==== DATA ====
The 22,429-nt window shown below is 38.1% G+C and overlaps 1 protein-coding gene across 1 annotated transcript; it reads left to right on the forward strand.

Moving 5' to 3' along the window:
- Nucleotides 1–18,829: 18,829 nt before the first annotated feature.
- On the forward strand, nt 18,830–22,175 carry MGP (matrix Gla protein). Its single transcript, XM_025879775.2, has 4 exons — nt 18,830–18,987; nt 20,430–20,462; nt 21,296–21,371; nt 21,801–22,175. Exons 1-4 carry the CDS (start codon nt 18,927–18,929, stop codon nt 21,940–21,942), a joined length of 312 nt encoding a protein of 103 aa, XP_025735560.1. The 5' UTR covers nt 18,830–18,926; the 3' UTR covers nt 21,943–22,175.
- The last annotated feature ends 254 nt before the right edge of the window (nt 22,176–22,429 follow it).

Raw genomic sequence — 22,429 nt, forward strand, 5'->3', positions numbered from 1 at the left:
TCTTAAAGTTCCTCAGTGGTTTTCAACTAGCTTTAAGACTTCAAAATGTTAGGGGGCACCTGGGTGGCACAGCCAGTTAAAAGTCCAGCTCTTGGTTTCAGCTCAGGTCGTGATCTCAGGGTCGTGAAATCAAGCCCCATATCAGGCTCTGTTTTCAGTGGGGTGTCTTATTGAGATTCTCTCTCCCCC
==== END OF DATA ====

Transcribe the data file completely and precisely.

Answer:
The 22,429-nt window shown below is 38.1% G+C and overlaps 1 protein-coding gene across 1 annotated transcript; it reads left to right on the forward strand.

Moving 5' to 3' along the window:
- Nucleotides 1–18,829: 18,829 nt before the first annotated feature.
- On the forward strand, nt 18,830–22,175 carry MGP (matrix Gla protein). Its single transcript, XM_025879775.2, has 4 exons — nt 18,830–18,987; nt 20,430–20,462; nt 21,296–21,371; nt 21,801–22,175. Exons 1-4 carry the CDS (start codon nt 18,927–18,929, stop codon nt 21,940–21,942), a joined length of 312 nt encoding a protein of 103 aa, XP_025735560.1. The 5' UTR covers nt 18,830–18,926; the 3' UTR covers nt 21,943–22,175.
- The last annotated feature ends 254 nt before the right edge of the window (nt 22,176–22,429 follow it).

Raw genomic sequence — 22,429 nt, forward strand, 5'->3', positions numbered from 1 at the left:
TCTTAAAGTTCCTCAGTGGTTTTCAACTAGCTTTAAGACTTCAAAATGTTAGGGGGCACCTGGGTGGCACAGCCAGTTAAAAGTCCAGCTCTTGGTTTCAGCTCAGGTCGTGATCTCAGGGTCGTGAAATCAAGCCCCATATCAGGCTCTGTTTTCAGTGGGGTGTCTTATTGAGATTCTCTCTCCCCC